Khodovarikha – in Russian: Ходовариха – is a weather station located on the coast of the freezing Barents Sea. It consists of a landspit projecting eastwards (Latitude: 68° 57′ Longitude: 53° 45′).


This is as remote a place as one could imagine. The population of Khodovarikha consists of one man, whose name is Slava …

slava pic

Besides Slava – his full name is Vyacheslav Korotki – nobody lives permanently in Khodovarikha. No roads lead here. The only visitors are the crew of a research and survey vessel – the Mikhail Somov – that passes by once a year to drop supplies.


I first heard about Khodovarikha in 2015, when I read an article in a UK newspaper. Accompanying this was a stunning series of pictures. By coincidence, I had just opened Furillen – itself renowned for being remote and, in winter, dark and bleak. But it was clear that Khodovarikha was an altogether more extreme, more brutal and more desolate place. The title of one of these pieces – “The most cut-off man on Earth” – says it all.

slava boat

This seemed to be the perfect subject for a Second Life sim, and Khodovarikha finally opens today.

For a while, all there was to go on for information about Khodovarikha were those articles – beautiful pictures, but no real sense of how the buildings were organized. I imagined a typical Arctic landscape – white and pristine, with this rugged old Russian guy wandering about under a beautiful Aurora sky, measuring weather patterns …

weather station

Then I saw a documentary about Khodovarikha – and Slava – on an English-language Russian media channel, RTD, called “Arctic Limbo” …

So much for the pristine white landscape … Khodovarikha is a barren, arid and neglected place, littered with rusting scrap metal, discarded fuel barrels, broken machinery and countless abandoned or half-finished projects. There is beauty here, for sure, but this is not the picture-postcard Arctic cliche one might imagine. Khodovarikha is a rubbish heap, a kind of hell on earth: bitterly cold all year round, dirty, and unkempt.

In the documentary, Slava has an assistant, Ustin, who was posted to Khodovarikha for a year, accompanied by his wife, Rita. We see a bored Ustin playing video games, arguing with Rita, looking through old papers in the one of the derelict buildings while wishing he was somewhere else.


He talks about missing his family, and looks ahead excitedly to the visit of the ship and its supplies, wondering whether he will be replaced or left on Khodovarikha for another year. It’s a prospect he seems to find unthinkable, although by the end of the film, as he boards the Somov with Rita, he seems bereft as he looks back to Khodovarikha, and we learn that he subsequently goes back …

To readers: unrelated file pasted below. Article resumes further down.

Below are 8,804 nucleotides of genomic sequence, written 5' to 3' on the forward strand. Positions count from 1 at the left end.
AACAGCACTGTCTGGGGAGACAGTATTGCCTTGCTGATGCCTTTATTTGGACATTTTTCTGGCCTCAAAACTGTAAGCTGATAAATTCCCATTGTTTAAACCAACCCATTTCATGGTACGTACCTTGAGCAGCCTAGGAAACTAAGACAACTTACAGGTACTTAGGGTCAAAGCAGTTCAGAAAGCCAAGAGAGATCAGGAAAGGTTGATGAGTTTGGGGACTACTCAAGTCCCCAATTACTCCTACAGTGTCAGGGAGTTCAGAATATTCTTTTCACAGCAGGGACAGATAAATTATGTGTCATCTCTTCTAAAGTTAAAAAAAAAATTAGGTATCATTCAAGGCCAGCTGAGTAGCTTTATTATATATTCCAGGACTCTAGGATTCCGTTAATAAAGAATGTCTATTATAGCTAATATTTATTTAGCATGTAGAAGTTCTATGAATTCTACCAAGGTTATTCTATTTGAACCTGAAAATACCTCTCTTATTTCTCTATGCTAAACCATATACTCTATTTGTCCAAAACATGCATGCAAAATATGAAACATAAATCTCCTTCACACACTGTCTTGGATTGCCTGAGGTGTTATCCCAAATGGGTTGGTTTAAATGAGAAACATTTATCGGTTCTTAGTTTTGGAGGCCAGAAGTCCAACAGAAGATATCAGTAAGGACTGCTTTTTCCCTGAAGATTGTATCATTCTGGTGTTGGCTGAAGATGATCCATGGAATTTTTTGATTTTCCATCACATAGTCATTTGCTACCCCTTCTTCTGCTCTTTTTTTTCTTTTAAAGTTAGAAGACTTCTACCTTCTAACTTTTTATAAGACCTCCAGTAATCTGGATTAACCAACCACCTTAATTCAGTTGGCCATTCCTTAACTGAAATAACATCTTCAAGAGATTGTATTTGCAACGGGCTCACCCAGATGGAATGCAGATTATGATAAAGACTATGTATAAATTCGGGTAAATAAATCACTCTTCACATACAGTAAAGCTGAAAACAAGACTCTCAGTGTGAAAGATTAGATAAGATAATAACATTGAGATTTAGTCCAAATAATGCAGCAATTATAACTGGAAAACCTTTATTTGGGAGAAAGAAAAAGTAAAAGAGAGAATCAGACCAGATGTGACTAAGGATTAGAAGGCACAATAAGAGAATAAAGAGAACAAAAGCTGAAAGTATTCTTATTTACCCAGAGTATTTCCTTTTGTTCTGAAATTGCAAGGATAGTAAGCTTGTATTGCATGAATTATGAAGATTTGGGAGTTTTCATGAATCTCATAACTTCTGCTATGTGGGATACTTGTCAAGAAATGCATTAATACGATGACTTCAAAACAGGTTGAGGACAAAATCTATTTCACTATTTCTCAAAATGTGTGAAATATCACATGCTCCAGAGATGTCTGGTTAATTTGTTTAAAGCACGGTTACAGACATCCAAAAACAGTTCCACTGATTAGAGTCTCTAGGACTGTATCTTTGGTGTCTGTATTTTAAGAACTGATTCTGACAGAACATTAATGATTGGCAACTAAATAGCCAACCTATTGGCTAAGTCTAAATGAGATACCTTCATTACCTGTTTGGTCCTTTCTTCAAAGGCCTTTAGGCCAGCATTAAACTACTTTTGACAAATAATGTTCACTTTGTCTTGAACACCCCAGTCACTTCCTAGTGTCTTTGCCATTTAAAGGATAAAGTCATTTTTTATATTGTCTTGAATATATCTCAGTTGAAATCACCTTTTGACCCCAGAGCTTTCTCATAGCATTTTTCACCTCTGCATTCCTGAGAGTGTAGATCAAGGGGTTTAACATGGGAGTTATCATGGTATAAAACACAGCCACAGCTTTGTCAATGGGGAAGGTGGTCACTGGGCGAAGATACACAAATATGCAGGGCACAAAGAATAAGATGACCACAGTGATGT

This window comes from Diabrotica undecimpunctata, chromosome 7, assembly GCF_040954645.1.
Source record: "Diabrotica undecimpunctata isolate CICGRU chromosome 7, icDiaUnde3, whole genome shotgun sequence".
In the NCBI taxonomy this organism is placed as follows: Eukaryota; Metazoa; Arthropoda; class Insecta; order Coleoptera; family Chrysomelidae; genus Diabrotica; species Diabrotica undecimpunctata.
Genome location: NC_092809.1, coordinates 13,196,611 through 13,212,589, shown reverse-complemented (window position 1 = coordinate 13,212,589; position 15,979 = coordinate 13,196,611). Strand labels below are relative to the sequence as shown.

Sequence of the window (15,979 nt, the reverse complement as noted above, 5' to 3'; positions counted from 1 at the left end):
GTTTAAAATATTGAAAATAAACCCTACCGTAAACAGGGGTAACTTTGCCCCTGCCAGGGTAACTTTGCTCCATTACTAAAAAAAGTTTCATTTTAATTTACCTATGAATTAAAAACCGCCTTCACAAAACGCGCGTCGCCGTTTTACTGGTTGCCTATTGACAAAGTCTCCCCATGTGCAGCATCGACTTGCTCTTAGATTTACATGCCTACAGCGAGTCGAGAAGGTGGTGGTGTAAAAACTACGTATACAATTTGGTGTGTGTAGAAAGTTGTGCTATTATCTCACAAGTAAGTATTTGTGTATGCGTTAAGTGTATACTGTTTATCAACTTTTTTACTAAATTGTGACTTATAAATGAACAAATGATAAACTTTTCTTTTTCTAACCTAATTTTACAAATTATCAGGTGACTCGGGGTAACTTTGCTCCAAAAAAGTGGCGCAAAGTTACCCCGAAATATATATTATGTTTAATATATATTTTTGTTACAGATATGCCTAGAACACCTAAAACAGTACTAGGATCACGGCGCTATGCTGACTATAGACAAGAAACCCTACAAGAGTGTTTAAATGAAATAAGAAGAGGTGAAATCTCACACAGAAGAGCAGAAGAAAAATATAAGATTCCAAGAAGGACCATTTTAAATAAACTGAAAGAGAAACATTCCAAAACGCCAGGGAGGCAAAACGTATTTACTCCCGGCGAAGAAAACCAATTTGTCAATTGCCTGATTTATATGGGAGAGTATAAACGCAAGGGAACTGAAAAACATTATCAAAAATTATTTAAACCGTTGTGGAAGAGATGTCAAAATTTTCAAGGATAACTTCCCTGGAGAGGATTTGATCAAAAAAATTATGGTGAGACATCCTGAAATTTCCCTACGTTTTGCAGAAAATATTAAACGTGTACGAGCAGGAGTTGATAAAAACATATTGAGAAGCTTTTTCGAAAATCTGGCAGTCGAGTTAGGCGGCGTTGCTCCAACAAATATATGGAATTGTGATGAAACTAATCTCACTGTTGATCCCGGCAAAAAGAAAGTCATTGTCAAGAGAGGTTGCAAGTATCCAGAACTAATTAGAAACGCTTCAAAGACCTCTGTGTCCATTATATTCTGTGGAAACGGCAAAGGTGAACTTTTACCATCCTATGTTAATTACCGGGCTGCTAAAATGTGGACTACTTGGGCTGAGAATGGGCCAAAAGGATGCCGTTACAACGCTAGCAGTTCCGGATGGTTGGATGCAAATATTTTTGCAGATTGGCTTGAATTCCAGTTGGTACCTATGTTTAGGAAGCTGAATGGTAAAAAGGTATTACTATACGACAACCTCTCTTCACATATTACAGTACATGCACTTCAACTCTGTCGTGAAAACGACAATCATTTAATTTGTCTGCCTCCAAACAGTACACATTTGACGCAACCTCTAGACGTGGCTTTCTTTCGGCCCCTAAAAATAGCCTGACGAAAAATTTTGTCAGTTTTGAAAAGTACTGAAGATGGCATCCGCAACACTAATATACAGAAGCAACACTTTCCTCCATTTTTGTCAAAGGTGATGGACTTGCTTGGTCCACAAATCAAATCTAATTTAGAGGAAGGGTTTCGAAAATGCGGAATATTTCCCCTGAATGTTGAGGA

ustin 1

Slava himself emerges as a thoroughly enigmatic figure: he is obviously tough and resourceful, but what little we learn about his past – a wife he lost touch with but expects to be reconciled with one day, a son he has never even seen – suggests a man who came to Khodovarikha in order to escape …


He describes his relationship to time in some extraordinary ways. One might expect the days, weeks and months to crawl past in such an empty, isolated place, but Slava has a very different perspective. The clock runs fast here, he says, I am never bored, there is always something to do … those who live in cities are the bored ones, where the same thing happens every day, and where everything is hurried and pointless. We see him fishing and hunting, but mostly watching … gazing at the immensity of the time and space he finds himself in.

slava gazeSlava avoids thinking about the visit of the ship. Because as soon as he does so, time drags. Ustin describes Slava’s reputation in the Russian administration as a ‘lunatic’ and a ‘troll’. We see a relationship between them that is perfunctory and cool. Perhaps this is the only way they can co-exist.

slava and ustin

The documentary is set in the summer months, although Ustin tells us that it is always cold in Khodovarikha. The sand is dirty, littered with old barrels and crates nestled in scattered tufts of dried out grass. This is a lunar landscape of craters and small uneven dunes, whipped into shape by the constant wind …


We chose to depict Khodovarikha as we imagine it must be in winter – dark and freezing, with the ground covered by snow and packed ice. This is a landscape of contrasts: between white snow and blackened wood; between immense space and suffocation; and above all, between the ugliness of the ground and the infinite beauty of the Arctic sky. The windlight setting for the sim is not fixed but on a cycle – although given that this is an Arctic winter, don’t expect a bright midday sun …


Khodovarikha was once a village, of sorts, and there are a number of buildings scattered around on the sim. The most striking is the lighthouse, built in 1933 and decommissioned in 1996 – ours is still working, however. This is an octagonal structure, exceptionally tall and angled sharply upwards.


It is made of timber, which Slava is cannibalising for firewood, and sits high up on a raised section of the land. Behind it there is a building, which we have set back and down the hill: an old workshop, surrounded with broken equipment, trash and abandoned tools … and the ever-present Khodovarikha barrels.


Across from the lighthouse is a small cluster of buildings: a communications mast, and the house where Slava lives, which we have decorated as close the photographs as possible …

slava office


matchstick house

There is also a small hut in which he distills some kind of alcoholic potion for warmth and those long, dark winter nights of reflection … and a half-built house, which seems unlikely ever to be finished.